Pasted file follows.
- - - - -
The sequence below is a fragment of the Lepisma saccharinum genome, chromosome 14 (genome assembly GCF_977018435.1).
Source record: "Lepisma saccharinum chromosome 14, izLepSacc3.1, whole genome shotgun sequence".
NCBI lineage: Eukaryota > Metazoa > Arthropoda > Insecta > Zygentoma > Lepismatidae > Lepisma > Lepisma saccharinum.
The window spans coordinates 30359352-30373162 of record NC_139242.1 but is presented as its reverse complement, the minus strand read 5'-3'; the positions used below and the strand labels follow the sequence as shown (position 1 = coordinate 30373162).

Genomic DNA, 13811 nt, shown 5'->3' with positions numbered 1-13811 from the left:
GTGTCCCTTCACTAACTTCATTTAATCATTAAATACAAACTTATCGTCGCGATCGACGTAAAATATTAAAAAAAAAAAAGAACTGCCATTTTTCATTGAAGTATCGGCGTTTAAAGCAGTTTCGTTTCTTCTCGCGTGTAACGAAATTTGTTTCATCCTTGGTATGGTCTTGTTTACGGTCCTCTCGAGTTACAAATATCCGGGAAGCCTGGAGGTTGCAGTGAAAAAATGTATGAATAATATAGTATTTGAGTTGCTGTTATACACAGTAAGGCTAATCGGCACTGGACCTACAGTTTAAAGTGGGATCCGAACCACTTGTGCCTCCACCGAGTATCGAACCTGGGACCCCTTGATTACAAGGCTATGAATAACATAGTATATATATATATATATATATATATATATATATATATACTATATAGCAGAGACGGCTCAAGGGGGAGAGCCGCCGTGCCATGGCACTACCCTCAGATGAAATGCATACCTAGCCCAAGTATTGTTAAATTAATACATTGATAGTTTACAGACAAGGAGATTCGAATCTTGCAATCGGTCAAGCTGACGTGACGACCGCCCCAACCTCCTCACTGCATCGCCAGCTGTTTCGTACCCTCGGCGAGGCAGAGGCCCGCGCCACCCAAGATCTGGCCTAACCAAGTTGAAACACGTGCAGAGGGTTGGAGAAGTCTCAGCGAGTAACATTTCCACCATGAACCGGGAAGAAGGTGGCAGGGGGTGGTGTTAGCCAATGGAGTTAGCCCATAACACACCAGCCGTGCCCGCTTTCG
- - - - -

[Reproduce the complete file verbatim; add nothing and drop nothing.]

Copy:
The sequence below is a fragment of the Lepisma saccharinum genome, chromosome 14 (genome assembly GCF_977018435.1).
Source record: "Lepisma saccharinum chromosome 14, izLepSacc3.1, whole genome shotgun sequence".
NCBI lineage: Eukaryota > Metazoa > Arthropoda > Insecta > Zygentoma > Lepismatidae > Lepisma > Lepisma saccharinum.
The window spans coordinates 30359352-30373162 of record NC_139242.1 but is presented as its reverse complement, the minus strand read 5'-3'; the positions used below and the strand labels follow the sequence as shown (position 1 = coordinate 30373162).

Genomic DNA, 13811 nt, shown 5'->3' with positions numbered 1-13811 from the left:
GTGTCCCTTCACTAACTTCATTTAATCATTAAATACAAACTTATCGTCGCGATCGACGTAAAATATTAAAAAAAAAAAAGAACTGCCATTTTTCATTGAAGTATCGGCGTTTAAAGCAGTTTCGTTTCTTCTCGCGTGTAACGAAATTTGTTTCATCCTTGGTATGGTCTTGTTTACGGTCCTCTCGAGTTACAAATATCCGGGAAGCCTGGAGGTTGCAGTGAAAAAATGTATGAATAATATAGTATTTGAGTTGCTGTTATACACAGTAAGGCTAATCGGCACTGGACCTACAGTTTAAAGTGGGATCCGAACCACTTGTGCCTCCACCGAGTATCGAACCTGGGACCCCTTGATTACAAGGCTATGAATAACATAGTATATATATATATATATATATATATATATATATATATACTATATAGCAGAGACGGCTCAAGGGGGAGAGCCGCCGTGCCATGGCACTACCCTCAGATGAAATGCATACCTAGCCCAAGTATTGTTAAATTAATACATTGATAGTTTACAGACAAGGAGATTCGAATCTTGCAATCGGTCAAGCTGACGTGACGACCGCCCCAACCTCCTCACTGCATCGCCAGCTGTTTCGTACCCTCGGCGAGGCAGAGGCCCGCGCCACCCAAGATCTGGCCTAACCAAGTTGAAACACGTGCAGAGGGTTGGAGAAGTCTCAGCGAGTAACATTTCCACCATGAACCGGGAAGAAGGTGGCAGGGGGTGGTGTTAGCCAATGGAGTTAGCCCATAACACACCAGCCGTGCCCGCTTTCG